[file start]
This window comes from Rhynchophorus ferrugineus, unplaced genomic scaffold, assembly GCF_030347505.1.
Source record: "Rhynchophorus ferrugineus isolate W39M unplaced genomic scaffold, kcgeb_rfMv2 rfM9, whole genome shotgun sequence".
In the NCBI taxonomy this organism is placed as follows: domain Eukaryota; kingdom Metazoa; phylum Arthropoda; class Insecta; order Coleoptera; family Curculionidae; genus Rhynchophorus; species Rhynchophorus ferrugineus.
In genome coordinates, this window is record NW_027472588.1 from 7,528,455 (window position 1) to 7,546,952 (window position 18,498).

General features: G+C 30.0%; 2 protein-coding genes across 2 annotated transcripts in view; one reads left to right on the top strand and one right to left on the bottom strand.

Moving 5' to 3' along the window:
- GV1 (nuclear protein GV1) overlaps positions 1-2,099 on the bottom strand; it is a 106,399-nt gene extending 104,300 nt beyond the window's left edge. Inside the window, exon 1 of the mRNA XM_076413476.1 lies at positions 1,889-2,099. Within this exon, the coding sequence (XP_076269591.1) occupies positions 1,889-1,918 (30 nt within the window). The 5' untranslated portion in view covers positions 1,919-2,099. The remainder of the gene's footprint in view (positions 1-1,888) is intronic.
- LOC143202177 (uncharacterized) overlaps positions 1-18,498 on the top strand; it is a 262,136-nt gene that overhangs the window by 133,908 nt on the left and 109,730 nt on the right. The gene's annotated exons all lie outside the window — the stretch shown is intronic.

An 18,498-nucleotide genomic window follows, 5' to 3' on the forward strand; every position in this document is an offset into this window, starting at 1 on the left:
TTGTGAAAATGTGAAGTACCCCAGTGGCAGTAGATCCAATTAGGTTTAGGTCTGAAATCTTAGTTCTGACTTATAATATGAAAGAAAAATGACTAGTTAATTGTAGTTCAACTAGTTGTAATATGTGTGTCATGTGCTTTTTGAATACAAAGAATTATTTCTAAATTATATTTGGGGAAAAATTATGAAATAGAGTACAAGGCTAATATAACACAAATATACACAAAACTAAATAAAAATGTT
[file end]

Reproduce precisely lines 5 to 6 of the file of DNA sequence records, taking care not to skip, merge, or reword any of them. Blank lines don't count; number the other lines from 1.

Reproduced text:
General features: G+C 30.0%; 2 protein-coding genes across 2 annotated transcripts in view; one reads left to right on the top strand and one right to left on the bottom strand.

Moving 5' to 3' along the window: